A Simple Way to Upgrade Your Nutrition

In a perfect world, we’d only eat the foods that nourish us. Nothing but nutrient dense, grass-fed, organic goods at all times. We’d grind our own grains just minutes before baking our own bread. We’d stop off at our neighbor’s farm for our weekly supply of raw milk.

If this sums up your daily life, kudos to you. But for the majority of us, it looks a tad different. Sure, a good number of us sprinkle as much nutrition in our diet as we can, but in the end…we’re going to buy some processed foods. I can hear the protests now. Egads! Say it ain’t so!

Sometimes, in the interest of just getting food on the table, convenience rules the day (or the weekly menu, in this case). The reason there are a katrillion food items at your local market is because people buy them. The key is knowing which of those food items are the best options.

That’s why the most simple way to upgrade your nutrition is to upgrade the processed foods that you purchase.

Yup, I said it. Telling you to stop buying processed foods altogether would be ridiculous—because it isn’t going to happen. So let’s take a look at some simple baby steps that will at least improve the choices you’re making for the sake of convenience.

Read food labels. Don’t just grab the same brand you’ve always bought, and don’t reach for whatever’s on sale. Try turning the package over and taking a look at the ingredients inside of it. You may be surprised by what goes into your favorite nut butter. In reality, nut butter requires nothing more than nuts and a food processor. You may need a little oil and/or a touch of raw honey, but that’s it.

Michael Pollan’s Food Rules: An Eater’s Manual offers up some basic and beautiful suggestions when it comes to making good food choices. Here are a few of my favorites:

“Don’t eat anything your great-grandmother wouldn’t recognize as food.”

 “Avoid food products that contain more than five ingredients.”

“Avoid food products containing ingredients that a third-grader cannot pronounce.”

“Eat foods made from ingredients that you can picture in their raw state or growing in nature.”

Another practical guide for being a better food shopper is Put Your Money Where Your Mouth Is! by Stephanie Selene Anderson. After laying out the four steps to superior health, she reveals many generous tips and resources that will upgrade the nutritional value of your food choices.

Last is a resource you can take with you to the market and refer to as you’re staring at the options on the shelves. The Weston A. Price Foundation Shopping Guide is a compact resource of the best brands of fats, cheeses, jerky, and just about anything else you might need at the store. Tuck this in your bag or back pocket, and you’ll have all the answers you need the next time you shop.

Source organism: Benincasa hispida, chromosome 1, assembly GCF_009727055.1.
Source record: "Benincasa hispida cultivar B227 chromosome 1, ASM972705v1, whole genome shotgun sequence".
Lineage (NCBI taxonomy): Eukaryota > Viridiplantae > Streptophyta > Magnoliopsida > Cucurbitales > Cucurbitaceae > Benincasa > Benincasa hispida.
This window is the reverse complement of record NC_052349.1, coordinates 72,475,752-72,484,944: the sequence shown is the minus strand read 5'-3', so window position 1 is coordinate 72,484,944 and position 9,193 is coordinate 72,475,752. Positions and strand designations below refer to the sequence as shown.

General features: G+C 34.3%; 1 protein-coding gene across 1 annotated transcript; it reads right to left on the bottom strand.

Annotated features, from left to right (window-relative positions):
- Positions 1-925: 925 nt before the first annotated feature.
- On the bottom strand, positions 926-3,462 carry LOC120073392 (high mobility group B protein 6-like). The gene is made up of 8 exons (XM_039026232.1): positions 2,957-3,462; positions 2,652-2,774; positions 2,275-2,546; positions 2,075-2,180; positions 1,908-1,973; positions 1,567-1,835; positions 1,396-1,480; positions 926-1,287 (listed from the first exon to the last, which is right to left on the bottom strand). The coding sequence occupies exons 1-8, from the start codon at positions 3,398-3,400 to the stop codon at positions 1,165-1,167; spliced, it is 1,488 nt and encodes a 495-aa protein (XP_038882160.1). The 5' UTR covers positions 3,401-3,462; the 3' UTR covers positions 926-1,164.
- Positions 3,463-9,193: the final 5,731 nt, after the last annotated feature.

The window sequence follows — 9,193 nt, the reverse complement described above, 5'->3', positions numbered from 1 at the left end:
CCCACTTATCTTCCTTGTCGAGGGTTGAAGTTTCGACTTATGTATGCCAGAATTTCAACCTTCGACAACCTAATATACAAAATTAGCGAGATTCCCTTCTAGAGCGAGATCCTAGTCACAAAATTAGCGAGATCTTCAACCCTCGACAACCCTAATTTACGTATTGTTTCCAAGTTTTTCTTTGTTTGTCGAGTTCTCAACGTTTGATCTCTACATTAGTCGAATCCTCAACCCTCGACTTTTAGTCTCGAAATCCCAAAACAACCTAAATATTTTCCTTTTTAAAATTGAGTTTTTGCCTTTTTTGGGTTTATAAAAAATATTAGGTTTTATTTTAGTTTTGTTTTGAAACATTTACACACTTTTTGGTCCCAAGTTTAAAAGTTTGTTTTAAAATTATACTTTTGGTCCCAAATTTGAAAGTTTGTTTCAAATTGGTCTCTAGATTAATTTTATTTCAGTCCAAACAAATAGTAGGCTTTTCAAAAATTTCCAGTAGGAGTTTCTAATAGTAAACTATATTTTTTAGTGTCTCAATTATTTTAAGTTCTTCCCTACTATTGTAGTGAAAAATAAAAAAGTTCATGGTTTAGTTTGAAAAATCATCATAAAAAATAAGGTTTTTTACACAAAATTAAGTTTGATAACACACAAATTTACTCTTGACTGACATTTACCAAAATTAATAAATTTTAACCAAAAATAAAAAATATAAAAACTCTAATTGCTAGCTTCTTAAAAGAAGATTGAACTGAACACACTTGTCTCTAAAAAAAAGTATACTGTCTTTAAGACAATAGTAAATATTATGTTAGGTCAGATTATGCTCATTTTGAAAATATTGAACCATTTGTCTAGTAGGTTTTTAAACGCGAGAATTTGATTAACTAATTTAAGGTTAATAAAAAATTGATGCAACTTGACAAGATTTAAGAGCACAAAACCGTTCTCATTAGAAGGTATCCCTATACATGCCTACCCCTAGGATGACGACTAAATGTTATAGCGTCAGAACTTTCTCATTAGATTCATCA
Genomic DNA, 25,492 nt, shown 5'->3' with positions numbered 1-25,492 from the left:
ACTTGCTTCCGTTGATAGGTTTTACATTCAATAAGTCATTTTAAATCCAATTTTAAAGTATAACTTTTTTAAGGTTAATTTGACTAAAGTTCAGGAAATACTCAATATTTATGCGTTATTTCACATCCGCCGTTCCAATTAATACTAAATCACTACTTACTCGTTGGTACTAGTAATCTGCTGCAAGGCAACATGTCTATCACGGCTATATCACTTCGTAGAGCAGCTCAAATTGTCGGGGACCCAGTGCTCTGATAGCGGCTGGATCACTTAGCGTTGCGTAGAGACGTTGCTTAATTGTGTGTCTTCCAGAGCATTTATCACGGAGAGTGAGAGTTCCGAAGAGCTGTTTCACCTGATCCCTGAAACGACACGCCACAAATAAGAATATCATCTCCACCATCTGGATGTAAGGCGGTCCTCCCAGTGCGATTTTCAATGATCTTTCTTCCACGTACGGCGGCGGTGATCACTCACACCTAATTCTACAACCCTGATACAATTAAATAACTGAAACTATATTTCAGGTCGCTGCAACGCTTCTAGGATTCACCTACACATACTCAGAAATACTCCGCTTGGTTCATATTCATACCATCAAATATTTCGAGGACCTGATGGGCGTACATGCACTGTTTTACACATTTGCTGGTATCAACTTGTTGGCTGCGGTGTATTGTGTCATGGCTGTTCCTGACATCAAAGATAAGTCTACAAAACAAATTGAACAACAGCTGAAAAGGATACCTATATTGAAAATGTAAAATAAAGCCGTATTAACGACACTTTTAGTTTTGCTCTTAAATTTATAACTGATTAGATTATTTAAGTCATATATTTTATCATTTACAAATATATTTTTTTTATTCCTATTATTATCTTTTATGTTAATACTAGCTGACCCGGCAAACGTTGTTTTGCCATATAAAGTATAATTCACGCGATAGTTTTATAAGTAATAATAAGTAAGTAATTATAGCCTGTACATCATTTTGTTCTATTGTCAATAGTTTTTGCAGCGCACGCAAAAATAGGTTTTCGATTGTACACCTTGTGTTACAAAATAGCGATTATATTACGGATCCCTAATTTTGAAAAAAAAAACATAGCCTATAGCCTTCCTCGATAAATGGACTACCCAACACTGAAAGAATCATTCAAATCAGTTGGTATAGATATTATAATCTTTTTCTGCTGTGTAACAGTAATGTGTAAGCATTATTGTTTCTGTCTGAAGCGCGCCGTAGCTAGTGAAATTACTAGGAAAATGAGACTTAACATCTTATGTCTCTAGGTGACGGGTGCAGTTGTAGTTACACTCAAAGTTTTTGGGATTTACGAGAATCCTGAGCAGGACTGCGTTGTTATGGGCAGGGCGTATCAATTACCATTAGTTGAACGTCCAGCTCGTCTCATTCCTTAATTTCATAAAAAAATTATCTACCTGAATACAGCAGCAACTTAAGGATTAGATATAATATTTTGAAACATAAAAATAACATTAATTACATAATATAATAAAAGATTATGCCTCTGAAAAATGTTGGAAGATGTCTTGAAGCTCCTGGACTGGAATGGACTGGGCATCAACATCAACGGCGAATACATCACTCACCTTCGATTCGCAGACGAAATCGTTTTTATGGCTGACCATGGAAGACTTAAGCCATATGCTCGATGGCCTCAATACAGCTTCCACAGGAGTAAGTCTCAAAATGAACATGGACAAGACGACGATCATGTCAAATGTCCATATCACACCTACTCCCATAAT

Here’s my prediction. As you start upgrading your nutrition with the best possible processed food choices, you’ll realize how simple it is to make some of those things on your own. Eventually, instead of shopping for beef broth, you’ll find yourself making a one-time purchase of a large stockpot, and then shopping for marrow and knucklebones, carrots, onion, celery, fresh parsley, and thyme. Once you make your own broth, you’ll realize, if nothing else, how superior the flavor is, and how easy it is to obtain it. And after that, you’ll only buy broth at the store in a pinch.

By upgrading your processed food purchases, you’ll buy fewer and fewer of them all the time. You’ll begin moving toward that perfect state of better nutrition—or your own version of it.

What are the simple ways you’ve upgraded your nutrition?

Image from iStock/shironosov.

Paula Widish

Paula Widish, author of Trophia: Simple Steps to Everyday Self-Health, is a freelance writer and self-healther. She loves nothing more than sharing tidbits of information she discovers with others. (Actually, she loves her family more than that—and probably bacon too.) Paula has a bachelor’s degree in Psychology and Public Relations and is a Certified Professional Life Coach through International Coach Academy.

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